Background: Agitation is a common feature of many neuropsychiatric disorders.
Objective: Understanding the prevalence, implications, and characteristics of agitation among hospitalized populations can facilitate more precise recognition of disability arising from neuropsychiatric diseases.
Methods: We developed two agitation phenotypes using an expansion of expert curated term lists. These phenotypes were used to characterize five years of psychiatric admissions. The relationship of agitation symptoms and length of stay was examined.
Results: Among 4548 psychiatric admissions, 1134 (24.9%) included documentation of agitation based on the primary agitation phenotype. These symptoms were greater among individuals with public insurance, and those with mania and psychosis compared to major depressive disorder. Greater symptoms were associated with longer hospital stay, with ~0.9 day increase in stay for every 10% increase in agitation phenotype.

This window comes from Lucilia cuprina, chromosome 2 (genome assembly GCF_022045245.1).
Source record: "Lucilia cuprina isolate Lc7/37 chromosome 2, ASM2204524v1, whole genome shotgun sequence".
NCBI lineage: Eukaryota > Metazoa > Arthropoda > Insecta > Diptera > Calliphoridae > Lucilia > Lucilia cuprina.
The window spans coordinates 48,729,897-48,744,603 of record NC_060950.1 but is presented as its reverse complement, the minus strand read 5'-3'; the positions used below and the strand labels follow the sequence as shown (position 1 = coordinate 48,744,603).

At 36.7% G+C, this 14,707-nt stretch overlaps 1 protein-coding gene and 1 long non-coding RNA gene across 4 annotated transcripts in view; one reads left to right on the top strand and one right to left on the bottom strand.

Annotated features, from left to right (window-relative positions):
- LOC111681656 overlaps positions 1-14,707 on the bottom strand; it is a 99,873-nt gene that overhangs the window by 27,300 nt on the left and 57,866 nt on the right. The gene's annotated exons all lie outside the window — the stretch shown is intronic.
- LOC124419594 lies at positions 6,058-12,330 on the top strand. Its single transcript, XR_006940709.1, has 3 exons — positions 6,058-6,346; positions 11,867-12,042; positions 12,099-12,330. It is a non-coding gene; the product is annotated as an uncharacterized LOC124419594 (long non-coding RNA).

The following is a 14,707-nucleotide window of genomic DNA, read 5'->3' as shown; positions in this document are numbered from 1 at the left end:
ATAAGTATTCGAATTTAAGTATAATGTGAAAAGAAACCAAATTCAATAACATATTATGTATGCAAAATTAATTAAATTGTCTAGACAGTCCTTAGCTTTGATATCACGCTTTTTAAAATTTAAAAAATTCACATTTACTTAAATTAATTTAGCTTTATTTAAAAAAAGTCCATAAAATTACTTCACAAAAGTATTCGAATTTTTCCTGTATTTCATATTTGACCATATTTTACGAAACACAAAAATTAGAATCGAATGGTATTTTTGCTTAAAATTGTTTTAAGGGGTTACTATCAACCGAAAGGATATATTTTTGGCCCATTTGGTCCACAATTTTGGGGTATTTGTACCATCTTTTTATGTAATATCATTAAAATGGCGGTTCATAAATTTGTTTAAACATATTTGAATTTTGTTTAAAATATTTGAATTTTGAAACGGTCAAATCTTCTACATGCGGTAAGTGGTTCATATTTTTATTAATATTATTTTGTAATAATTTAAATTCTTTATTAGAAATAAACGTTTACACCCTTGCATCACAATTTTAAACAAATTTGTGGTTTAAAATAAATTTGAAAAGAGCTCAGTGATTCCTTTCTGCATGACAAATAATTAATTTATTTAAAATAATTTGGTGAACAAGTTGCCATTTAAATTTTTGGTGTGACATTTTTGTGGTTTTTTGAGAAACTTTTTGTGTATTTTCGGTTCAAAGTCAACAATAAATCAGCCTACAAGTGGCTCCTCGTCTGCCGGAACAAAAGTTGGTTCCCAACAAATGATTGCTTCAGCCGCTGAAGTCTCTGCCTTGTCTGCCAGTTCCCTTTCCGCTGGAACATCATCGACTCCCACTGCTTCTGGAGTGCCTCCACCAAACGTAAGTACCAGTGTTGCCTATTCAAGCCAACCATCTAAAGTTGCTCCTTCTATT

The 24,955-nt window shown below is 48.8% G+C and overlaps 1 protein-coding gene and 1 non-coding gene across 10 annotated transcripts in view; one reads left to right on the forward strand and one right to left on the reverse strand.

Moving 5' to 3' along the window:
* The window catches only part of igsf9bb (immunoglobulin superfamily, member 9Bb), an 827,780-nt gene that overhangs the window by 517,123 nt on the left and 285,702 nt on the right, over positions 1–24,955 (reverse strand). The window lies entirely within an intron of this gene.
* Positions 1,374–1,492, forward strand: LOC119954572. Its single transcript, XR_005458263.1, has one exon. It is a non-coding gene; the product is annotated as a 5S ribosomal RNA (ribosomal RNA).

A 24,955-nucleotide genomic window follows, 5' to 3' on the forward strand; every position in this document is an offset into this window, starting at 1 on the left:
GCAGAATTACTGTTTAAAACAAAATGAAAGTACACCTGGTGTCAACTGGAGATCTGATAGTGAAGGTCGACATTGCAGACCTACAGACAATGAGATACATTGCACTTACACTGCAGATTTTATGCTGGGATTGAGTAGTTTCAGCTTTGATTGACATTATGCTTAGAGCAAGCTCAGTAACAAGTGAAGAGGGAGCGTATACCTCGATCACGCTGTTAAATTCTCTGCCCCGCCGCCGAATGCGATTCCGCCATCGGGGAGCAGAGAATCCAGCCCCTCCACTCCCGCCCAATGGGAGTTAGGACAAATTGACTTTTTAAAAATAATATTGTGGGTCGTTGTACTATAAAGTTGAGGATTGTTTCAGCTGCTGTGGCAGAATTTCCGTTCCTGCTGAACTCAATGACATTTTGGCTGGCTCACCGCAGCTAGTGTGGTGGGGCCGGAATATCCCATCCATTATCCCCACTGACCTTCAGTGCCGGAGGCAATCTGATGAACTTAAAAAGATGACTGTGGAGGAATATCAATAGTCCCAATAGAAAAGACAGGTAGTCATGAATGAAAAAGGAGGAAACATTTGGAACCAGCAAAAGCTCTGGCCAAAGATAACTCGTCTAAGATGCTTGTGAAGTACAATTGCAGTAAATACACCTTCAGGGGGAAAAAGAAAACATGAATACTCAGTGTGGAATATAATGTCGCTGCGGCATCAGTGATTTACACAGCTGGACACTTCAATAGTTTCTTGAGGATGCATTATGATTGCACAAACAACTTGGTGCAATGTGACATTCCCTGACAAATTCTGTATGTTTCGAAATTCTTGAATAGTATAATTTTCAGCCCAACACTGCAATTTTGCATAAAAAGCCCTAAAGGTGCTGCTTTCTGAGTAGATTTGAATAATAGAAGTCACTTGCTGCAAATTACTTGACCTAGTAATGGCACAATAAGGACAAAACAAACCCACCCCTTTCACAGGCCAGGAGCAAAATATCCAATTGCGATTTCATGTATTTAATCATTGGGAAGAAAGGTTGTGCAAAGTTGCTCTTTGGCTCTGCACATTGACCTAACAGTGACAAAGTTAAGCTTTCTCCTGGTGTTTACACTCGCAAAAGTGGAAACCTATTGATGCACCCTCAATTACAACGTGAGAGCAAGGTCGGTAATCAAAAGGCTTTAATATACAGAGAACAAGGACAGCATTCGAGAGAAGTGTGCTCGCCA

Conclusion: Agitation was common at hospital admission and associated with diagnosis and longer length of stay. Characterizing agitation-related symptoms through natural language processing may provide new tools for understanding agitated behaviors and their relationship to delirium.
Keywords: Data mining; Electronic health records; Machine learning; Natural language processing; Psychomotor agitation.
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